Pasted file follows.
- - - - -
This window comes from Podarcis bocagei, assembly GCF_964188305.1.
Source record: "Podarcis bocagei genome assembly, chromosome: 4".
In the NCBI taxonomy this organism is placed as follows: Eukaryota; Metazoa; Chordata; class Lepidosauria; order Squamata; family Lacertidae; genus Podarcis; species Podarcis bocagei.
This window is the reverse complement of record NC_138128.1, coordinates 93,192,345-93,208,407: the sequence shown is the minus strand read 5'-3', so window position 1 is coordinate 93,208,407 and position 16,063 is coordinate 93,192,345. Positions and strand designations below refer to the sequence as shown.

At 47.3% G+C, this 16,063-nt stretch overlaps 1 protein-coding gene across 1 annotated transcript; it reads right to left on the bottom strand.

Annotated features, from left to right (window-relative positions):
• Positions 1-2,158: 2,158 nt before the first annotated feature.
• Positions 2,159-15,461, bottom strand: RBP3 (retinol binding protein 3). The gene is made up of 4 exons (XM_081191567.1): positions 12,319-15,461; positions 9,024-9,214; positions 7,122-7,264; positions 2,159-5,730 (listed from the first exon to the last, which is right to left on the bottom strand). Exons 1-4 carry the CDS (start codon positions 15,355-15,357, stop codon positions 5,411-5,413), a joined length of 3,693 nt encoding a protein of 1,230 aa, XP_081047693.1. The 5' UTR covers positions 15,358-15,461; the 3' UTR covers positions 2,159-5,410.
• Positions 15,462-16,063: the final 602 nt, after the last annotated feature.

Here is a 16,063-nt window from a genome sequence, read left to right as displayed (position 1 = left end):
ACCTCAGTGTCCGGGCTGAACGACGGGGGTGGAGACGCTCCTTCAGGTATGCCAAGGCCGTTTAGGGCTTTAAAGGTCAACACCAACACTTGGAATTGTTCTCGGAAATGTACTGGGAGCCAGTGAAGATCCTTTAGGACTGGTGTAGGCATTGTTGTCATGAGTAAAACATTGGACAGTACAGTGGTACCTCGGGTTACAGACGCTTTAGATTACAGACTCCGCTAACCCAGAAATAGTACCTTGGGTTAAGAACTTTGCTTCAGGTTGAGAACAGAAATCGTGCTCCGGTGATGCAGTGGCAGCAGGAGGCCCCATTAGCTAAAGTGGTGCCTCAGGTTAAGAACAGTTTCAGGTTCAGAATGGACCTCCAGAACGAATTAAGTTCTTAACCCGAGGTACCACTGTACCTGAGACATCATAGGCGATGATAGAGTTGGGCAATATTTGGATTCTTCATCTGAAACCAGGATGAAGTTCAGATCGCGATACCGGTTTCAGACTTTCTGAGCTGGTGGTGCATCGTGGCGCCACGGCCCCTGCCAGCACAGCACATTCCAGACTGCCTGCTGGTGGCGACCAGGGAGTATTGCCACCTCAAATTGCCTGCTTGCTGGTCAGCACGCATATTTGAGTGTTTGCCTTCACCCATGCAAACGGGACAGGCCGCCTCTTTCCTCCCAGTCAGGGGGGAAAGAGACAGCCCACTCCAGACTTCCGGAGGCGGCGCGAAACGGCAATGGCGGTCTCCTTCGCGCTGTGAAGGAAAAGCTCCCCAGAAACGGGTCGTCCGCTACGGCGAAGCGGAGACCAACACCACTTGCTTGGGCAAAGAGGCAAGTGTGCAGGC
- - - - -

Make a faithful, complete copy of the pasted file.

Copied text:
This window comes from Podarcis bocagei, assembly GCF_964188305.1.
Source record: "Podarcis bocagei genome assembly, chromosome: 4".
In the NCBI taxonomy this organism is placed as follows: Eukaryota; Metazoa; Chordata; class Lepidosauria; order Squamata; family Lacertidae; genus Podarcis; species Podarcis bocagei.
This window is the reverse complement of record NC_138128.1, coordinates 93,192,345-93,208,407: the sequence shown is the minus strand read 5'-3', so window position 1 is coordinate 93,208,407 and position 16,063 is coordinate 93,192,345. Positions and strand designations below refer to the sequence as shown.

At 47.3% G+C, this 16,063-nt stretch overlaps 1 protein-coding gene across 1 annotated transcript; it reads right to left on the bottom strand.

Annotated features, from left to right (window-relative positions):
• Positions 1-2,158: 2,158 nt before the first annotated feature.
• Positions 2,159-15,461, bottom strand: RBP3 (retinol binding protein 3). The gene is made up of 4 exons (XM_081191567.1): positions 12,319-15,461; positions 9,024-9,214; positions 7,122-7,264; positions 2,159-5,730 (listed from the first exon to the last, which is right to left on the bottom strand). Exons 1-4 carry the CDS (start codon positions 15,355-15,357, stop codon positions 5,411-5,413), a joined length of 3,693 nt encoding a protein of 1,230 aa, XP_081047693.1. The 5' UTR covers positions 15,358-15,461; the 3' UTR covers positions 2,159-5,410.
• Positions 15,462-16,063: the final 602 nt, after the last annotated feature.

Here is a 16,063-nt window from a genome sequence, read left to right as displayed (position 1 = left end):
ACCTCAGTGTCCGGGCTGAACGACGGGGGTGGAGACGCTCCTTCAGGTATGCCAAGGCCGTTTAGGGCTTTAAAGGTCAACACCAACACTTGGAATTGTTCTCGGAAATGTACTGGGAGCCAGTGAAGATCCTTTAGGACTGGTGTAGGCATTGTTGTCATGAGTAAAACATTGGACAGTACAGTGGTACCTCGGGTTACAGACGCTTTAGATTACAGACTCCGCTAACCCAGAAATAGTACCTTGGGTTAAGAACTTTGCTTCAGGTTGAGAACAGAAATCGTGCTCCGGTGATGCAGTGGCAGCAGGAGGCCCCATTAGCTAAAGTGGTGCCTCAGGTTAAGAACAGTTTCAGGTTCAGAATGGACCTCCAGAACGAATTAAGTTCTTAACCCGAGGTACCACTGTACCTGAGACATCATAGGCGATGATAGAGTTGGGCAATATTTGGATTCTTCATCTGAAACCAGGATGAAGTTCAGATCGCGATACCGGTTTCAGACTTTCTGAGCTGGTGGTGCATCGTGGCGCCACGGCCCCTGCCAGCACAGCACATTCCAGACTGCCTGCTGGTGGCGACCAGGGAGTATTGCCACCTCAAATTGCCTGCTTGCTGGTCAGCACGCATATTTGAGTGTTTGCCTTCACCCATGCAAACGGGACAGGCCGCCTCTTTCCTCCCAGTCAGGGGGGAAAGAGACAGCCCACTCCAGACTTCCGGAGGCGGCGCGAAACGGCAATGGCGGTCTCCTTCGCGCTGTGAAGGAAAAGCTCCCCAGAAACGGGTCGTCCGCTACGGCGAAGCGGAGACCAACACCACTTGCTTGGGCAAAGAGGCAAGTGTGCAGGC